Microcurrent therapy - Dr. Bert Sakman and Dr. Edwin NeherDr. Bert Sakman and Dr. Edwin Neher received the 1991 Nobel Prize for Physiology/Medicine for their work regarding the response of microcurrent on the physiology of human cellular membranes.  According to Sakman and Neher, microcurrent allows cells to “communicate” as if sending signals to one another and speeding up the healing process by releasing the needed enzymes.

Dr. Sakman’s and Dr. Neher’s research further illustrates that each cell contains between 20 and 44 different ion channels, each being specific for a particular nutrient: calcium, magnesium, sodium, and so on. They determined that electroporation of the cell via electrical stimulation could detoxify the cells through pulsation.  Through electroporation it was possible to exchange both toxins and nutrients via cellular membranes.  This discovery has had great implications for the medical field.

Microcurrent therapy rule: Less is more

 

Microcurrent Therapy - Schulz-Arndt principleThe idea that less electrical current is better than more electric current was discovered by Hugo Schulz and Rudolf Arndt. Known as the Schulz-Arndt principle, this became the backbone of microcurrent therapy. Strong electrical current caused skin burns, discomfort, and tissues to atrophy, which only aggravated the patient’s condition.

Microcurrent delivers less than 650 microamperes, is bi-polar, and is considered sub-sensory, implying that the intensity does not cause any visual jolting muscular movement.  Sub-sensory activity also implicates that the recipient of the treatment should feel “no sensation.”

Does microcurrent therapy hurt?

 

Microcurrent Therapy - shockNo, well yes. Microcurrent therapy is said to not be painful.  However, I can assure you that it can be painful if you turn up the power too much!!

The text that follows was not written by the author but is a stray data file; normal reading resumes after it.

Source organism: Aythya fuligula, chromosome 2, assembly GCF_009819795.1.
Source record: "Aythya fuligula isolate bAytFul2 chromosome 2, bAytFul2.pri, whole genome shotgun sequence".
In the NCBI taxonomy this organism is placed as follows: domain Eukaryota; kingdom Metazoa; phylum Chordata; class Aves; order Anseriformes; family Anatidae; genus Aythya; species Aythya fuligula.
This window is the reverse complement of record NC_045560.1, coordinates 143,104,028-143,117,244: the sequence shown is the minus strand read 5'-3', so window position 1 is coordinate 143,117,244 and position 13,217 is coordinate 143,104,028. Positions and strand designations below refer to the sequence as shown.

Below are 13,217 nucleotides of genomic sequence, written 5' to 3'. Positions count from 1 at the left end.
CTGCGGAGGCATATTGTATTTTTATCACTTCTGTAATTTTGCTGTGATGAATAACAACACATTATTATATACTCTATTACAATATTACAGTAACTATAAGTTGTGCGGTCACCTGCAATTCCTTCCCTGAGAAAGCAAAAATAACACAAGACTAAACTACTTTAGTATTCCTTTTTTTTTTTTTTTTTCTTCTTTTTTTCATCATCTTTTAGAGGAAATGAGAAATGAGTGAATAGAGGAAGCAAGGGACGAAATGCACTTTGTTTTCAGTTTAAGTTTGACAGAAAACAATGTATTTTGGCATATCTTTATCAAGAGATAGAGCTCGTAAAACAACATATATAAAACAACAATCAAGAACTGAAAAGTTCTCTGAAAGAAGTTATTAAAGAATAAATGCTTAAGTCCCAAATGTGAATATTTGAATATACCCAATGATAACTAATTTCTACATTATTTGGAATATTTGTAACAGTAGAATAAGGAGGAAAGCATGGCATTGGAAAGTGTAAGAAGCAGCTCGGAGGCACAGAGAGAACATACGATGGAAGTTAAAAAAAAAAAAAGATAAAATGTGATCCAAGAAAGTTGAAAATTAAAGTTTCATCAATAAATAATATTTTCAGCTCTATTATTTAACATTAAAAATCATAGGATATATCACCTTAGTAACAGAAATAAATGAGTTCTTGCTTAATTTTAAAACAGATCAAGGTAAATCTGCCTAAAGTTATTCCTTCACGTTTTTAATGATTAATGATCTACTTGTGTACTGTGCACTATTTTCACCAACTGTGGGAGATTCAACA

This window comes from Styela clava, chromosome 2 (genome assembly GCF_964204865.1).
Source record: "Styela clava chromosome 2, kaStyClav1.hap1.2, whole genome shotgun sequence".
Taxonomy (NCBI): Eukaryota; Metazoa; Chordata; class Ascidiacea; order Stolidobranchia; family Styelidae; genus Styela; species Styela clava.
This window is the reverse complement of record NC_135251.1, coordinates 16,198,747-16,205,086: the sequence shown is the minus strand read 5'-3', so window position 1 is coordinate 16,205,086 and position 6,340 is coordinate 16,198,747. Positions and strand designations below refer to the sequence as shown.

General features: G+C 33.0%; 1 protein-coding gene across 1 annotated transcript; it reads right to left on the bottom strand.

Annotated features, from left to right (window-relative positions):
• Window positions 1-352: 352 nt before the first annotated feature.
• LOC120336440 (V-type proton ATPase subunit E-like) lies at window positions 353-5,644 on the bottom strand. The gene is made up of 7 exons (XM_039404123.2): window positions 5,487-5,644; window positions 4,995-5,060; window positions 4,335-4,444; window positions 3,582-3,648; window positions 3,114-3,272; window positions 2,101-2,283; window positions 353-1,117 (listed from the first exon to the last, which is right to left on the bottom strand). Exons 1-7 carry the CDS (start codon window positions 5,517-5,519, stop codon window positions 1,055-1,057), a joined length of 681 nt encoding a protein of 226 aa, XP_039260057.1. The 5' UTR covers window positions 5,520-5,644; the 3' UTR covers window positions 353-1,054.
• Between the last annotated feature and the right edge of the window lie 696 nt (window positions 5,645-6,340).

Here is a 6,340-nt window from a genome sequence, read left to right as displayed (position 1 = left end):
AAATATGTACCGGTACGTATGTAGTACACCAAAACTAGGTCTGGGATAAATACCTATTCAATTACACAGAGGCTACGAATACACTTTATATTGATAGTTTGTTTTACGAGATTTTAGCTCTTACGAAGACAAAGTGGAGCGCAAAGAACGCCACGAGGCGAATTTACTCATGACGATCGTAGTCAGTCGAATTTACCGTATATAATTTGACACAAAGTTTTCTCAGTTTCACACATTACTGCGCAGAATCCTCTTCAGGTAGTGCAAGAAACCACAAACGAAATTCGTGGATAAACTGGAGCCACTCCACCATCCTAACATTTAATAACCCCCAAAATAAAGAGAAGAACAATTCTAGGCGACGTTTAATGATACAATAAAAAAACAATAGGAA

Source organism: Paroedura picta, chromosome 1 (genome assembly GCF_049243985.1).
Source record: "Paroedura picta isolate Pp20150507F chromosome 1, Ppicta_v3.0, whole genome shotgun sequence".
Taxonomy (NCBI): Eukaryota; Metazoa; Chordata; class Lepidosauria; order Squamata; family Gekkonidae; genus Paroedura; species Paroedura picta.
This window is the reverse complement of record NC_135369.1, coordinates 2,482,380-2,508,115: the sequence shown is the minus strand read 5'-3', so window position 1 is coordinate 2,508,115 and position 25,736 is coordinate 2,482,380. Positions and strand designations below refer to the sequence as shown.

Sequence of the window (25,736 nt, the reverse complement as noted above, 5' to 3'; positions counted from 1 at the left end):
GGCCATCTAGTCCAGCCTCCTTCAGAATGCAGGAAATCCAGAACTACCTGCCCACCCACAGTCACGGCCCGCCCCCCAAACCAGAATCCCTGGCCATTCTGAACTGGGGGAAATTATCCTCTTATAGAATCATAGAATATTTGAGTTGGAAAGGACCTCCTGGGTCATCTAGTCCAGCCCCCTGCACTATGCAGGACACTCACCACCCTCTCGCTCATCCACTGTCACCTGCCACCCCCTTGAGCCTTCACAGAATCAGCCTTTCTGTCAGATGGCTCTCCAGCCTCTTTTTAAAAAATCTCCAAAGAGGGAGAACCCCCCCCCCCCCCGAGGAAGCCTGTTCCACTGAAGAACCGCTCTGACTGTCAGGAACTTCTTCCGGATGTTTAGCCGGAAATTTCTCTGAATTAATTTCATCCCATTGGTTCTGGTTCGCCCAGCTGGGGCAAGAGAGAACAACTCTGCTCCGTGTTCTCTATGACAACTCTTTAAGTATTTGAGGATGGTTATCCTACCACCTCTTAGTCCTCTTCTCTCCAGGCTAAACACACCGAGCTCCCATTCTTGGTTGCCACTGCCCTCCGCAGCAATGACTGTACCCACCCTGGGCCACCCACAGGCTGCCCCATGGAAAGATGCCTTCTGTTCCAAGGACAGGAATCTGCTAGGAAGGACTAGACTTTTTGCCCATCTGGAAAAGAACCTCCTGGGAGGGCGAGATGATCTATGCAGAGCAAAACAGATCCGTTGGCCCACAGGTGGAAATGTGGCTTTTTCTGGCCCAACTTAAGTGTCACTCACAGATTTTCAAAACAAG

Less is More, right!

The skin reacts to the electrical stimulation based on a number of factors.  Remember that the amount of current flowing through the tissue is dependent on voltage and resistance of the tissue.  The electric current flows from the electrode, on older microcurrent machines through gel or oil, penetrates the skin, stimulates the underlying tissue and flows back to the electrode.  Fat and bones are greatest resistant for electrical current.  And the sensations are felt as “tingles”, the finger tips and lips are particularly sensitive.

Even though Microcurrent has a low current it is perfect for charging the cells with life giving electricity and electrons just like charging a car battery.

Microcurrent Therapy with the advanced eBodyFUSION application strategies, can help any of these problems:

Allergies
Arterial plaque, angina
Arthritis including rheumatoid arthritis
Blood Clots, “thick” blood
Breast Engorgement
Bronchitis, bronchial asthma, pulmonary TB, COPD
Carpal Tunnel and other Repetitive Stress Injuries
Catarrhal rhinopharyngitis, runny nose, rhinitis, sinusitis, laryngitis
Cysts, cystitis, cystic fibrosis
Damaged Nerves, neuropathy
Diabetes
Ear, Nose & Throat problems incl. sore throat, chronic ear infections,